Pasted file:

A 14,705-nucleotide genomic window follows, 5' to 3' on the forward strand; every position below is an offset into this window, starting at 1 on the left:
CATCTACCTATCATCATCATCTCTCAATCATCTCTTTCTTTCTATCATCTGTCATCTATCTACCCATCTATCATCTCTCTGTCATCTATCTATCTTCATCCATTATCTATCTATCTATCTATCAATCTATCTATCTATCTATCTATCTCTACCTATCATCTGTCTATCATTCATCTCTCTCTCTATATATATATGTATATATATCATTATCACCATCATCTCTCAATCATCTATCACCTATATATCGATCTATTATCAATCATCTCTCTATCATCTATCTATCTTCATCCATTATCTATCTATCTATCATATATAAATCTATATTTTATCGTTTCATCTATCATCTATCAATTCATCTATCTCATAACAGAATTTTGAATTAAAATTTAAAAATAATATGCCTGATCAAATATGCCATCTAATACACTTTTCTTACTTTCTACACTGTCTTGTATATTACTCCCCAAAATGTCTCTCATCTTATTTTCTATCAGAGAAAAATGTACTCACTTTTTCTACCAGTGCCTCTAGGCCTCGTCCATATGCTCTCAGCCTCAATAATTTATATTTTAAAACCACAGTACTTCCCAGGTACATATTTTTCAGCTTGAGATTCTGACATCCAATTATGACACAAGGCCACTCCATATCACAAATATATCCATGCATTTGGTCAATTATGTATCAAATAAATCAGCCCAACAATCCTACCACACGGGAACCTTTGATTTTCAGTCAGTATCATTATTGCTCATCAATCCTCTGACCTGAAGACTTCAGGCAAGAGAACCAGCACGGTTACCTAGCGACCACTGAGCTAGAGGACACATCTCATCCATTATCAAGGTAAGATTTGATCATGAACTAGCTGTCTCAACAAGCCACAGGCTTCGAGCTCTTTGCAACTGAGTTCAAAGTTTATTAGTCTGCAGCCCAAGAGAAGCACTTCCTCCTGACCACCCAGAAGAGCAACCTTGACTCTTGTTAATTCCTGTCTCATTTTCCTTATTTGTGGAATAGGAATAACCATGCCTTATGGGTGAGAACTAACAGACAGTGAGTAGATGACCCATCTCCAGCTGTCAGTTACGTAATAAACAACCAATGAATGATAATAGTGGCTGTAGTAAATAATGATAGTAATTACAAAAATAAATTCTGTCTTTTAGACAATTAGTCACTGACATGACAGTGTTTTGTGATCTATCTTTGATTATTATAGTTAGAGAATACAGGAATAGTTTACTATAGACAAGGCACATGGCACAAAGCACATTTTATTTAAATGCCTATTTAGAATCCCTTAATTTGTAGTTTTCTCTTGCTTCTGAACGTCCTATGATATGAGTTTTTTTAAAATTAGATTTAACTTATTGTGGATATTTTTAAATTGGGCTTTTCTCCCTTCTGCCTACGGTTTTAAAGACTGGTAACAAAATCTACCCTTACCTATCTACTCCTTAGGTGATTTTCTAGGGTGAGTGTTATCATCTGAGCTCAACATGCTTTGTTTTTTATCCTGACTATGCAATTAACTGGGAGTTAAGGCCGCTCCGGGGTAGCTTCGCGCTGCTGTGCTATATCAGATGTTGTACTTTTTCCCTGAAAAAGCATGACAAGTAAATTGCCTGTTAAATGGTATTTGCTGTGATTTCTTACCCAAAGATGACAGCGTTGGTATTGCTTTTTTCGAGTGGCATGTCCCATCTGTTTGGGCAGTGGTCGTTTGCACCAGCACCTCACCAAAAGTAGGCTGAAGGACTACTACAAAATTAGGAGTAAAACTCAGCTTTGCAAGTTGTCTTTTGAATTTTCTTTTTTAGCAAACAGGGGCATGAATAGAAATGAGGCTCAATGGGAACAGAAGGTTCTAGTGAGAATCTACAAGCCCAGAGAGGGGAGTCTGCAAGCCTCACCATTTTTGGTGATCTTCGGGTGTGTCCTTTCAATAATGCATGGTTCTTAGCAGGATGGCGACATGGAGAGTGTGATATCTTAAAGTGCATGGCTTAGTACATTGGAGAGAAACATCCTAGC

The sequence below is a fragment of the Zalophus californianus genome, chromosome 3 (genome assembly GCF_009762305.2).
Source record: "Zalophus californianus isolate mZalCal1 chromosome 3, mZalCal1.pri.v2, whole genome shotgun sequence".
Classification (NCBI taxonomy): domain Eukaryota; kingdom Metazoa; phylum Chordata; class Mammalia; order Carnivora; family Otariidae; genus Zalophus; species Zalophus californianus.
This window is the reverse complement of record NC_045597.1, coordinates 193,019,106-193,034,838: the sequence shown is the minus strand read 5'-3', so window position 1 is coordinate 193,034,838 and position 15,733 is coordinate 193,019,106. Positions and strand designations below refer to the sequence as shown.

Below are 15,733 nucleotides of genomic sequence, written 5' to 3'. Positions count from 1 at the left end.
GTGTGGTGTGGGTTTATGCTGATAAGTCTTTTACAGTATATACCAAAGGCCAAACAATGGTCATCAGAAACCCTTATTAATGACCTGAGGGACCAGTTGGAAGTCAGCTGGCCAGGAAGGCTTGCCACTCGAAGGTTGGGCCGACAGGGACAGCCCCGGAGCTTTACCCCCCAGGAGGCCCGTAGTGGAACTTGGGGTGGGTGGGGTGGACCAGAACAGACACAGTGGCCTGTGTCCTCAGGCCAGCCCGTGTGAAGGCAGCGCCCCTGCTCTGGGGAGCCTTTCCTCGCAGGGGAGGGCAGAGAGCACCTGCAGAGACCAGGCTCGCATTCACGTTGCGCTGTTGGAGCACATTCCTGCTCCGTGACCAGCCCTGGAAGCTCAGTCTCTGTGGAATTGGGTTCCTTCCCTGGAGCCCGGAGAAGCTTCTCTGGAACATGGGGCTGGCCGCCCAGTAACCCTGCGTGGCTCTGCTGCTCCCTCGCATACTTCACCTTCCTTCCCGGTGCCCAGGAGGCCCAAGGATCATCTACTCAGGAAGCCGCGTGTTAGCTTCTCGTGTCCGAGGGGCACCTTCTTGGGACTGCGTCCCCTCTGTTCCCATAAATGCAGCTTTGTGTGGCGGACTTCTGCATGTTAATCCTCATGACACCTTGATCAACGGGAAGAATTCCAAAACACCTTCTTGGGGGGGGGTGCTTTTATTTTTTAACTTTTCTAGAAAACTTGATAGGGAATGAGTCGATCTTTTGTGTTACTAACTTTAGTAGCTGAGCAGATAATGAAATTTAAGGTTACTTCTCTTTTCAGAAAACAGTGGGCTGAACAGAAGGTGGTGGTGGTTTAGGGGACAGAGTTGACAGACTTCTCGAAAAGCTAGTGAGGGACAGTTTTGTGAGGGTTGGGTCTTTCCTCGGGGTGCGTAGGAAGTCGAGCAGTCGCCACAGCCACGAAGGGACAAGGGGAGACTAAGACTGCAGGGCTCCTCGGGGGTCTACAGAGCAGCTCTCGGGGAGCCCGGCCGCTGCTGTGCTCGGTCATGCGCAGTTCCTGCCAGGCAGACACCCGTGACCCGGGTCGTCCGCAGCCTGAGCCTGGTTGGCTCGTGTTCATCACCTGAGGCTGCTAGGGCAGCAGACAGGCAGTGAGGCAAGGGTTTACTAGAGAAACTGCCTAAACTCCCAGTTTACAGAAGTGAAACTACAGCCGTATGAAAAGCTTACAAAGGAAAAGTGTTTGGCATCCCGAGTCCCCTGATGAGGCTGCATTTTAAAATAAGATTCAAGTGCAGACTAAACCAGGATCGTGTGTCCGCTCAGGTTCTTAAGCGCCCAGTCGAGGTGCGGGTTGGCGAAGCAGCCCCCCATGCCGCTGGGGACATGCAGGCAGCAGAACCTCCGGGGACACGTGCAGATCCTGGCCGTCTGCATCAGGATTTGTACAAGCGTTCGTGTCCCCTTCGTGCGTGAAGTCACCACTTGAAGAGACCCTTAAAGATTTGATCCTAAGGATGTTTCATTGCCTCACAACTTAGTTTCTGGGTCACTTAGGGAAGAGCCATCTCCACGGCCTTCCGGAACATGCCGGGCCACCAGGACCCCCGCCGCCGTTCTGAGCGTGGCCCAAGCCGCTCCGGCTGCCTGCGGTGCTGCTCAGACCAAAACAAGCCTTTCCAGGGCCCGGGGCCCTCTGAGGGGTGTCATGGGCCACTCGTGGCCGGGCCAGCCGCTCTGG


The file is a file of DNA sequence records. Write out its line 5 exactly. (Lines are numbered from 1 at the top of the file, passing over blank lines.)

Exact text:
Classification (NCBI taxonomy): domain Eukaryota; kingdom Metazoa; phylum Chordata; class Mammalia; order Carnivora; family Otariidae; genus Zalophus; species Zalophus californianus.